By Lorcan Roche Kelly
The number of infections from the virus in China rose to 63,851 with the death toll standing at 1,380 after the latter was revised to remove some double counting. Authorities in Beijing said they would welcome U.S. participation in a joint mission with the World Health Organization after Director of the National Economic Council Larry Kudlow said he is disappointed with China’s transparency over the outbreak. Industries are continuing to suffer from the shutdown in the hardest hit areas, with Mattel Inc. among the latest to warn of production delays.
The Federal Reserve Bank of New York will cut its liquidity providing repurchase agreements by more than analysts had forecast, a sign that officials don’t see a repeat of the September blow-up. Stocks erased gains after the announcement, which came late in yesterday’s U.S. trading session. Elsewhere, it’s looking like one of President Donald Trump’s nominees is going to have a difficult path toward her confirmation. Judy Shelton came under fire from Republican lawmakers on the Senate Banking Committee, with two saying they were undecided on voting for her. Only one GOP “no” would end her chances, assuming Democrats unite in opposition.
Europe’s largest economy stagnated in the fourth quarter, with Germany showing growth of only 0.6% for the whole of 2019. While the country managed to avoid a recession for now, the added risk from the coronavirus means it may not be out of the woods yet. Growth across the euro area was 0.1% in the final quarter of 2019 and 1.2% for the year. There was some positive news in this morning’s release: it showed continued strength in the labor market, with total employment expanding 0.3%.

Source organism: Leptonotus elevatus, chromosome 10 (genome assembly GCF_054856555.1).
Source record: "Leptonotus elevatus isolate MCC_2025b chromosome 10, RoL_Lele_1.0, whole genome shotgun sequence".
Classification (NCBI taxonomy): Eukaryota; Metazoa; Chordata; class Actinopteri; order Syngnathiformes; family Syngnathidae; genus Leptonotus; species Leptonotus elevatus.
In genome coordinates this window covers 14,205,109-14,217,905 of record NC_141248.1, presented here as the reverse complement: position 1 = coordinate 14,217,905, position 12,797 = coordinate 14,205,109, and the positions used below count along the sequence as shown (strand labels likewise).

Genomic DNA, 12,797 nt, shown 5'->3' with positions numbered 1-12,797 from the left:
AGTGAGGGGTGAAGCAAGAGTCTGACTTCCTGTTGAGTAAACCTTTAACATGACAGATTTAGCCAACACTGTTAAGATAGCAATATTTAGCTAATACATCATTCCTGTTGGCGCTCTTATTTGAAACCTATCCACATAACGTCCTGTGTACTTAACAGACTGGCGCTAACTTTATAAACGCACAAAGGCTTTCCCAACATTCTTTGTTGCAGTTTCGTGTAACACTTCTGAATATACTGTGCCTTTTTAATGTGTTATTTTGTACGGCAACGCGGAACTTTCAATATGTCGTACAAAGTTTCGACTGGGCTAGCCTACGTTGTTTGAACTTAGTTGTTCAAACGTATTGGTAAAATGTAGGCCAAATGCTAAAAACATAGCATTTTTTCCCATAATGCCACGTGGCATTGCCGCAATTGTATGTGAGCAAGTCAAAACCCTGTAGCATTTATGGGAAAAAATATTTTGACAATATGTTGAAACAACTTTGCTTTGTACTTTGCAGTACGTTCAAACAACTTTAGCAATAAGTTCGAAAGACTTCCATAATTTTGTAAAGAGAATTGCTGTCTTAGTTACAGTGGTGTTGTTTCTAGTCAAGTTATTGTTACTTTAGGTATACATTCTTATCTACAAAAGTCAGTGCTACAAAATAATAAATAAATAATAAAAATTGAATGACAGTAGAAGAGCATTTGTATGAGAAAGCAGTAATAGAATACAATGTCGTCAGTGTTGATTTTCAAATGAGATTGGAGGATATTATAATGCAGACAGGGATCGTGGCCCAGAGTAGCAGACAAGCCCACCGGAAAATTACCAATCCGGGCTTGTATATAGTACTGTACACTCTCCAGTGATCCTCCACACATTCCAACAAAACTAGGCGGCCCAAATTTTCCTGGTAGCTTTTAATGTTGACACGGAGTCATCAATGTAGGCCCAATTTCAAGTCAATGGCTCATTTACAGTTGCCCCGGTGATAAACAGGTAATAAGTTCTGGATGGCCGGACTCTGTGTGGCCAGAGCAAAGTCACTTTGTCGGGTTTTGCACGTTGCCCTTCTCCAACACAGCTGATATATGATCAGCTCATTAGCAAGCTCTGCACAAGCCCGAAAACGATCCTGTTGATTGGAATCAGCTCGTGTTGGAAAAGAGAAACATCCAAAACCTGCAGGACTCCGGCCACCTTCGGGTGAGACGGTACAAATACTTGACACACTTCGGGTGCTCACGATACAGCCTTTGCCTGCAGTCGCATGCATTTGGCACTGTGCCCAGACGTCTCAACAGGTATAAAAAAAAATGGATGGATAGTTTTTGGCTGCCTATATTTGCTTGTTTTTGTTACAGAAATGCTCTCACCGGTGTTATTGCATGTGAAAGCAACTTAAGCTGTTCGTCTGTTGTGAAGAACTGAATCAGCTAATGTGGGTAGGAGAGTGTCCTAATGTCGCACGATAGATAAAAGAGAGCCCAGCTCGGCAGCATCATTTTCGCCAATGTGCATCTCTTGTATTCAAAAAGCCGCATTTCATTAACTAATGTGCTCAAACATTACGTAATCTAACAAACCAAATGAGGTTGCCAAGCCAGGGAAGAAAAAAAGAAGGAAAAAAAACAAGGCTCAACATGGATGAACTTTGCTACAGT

There’s little of the volatility seen in recent weeks on display in global equity markets this morning. The MSCI Asia Pacific Index was down 0.1% overnight, while Japan’s Topix index closed 0.6% lower after the country confirmed its first death from coronavirus. In Europe, the Stoxx 600 Index was 0.2% higher at 5:50 a.m. Eastern Time with utilities and real estate sectors the best performers. S&P 500 futures pointed to a small rise at the open, the 10-year Treasury yield was at 1.597% and oil was higher.
U.S. retail sales data for January is expected to show a rise of 0.3% in the headline number. Import prices are also at 8:30 a.m. Industrial production for January is at 9:15 a.m. and the latest University of Michigan consumer sentiment number is at 10:00 a.m. Cleveland Fed President Loretta Mester is scheduled to speak later. Today is the deadline for hedge funds who manage more than $100 million to submit 13F filings of fourth-quarter holdings.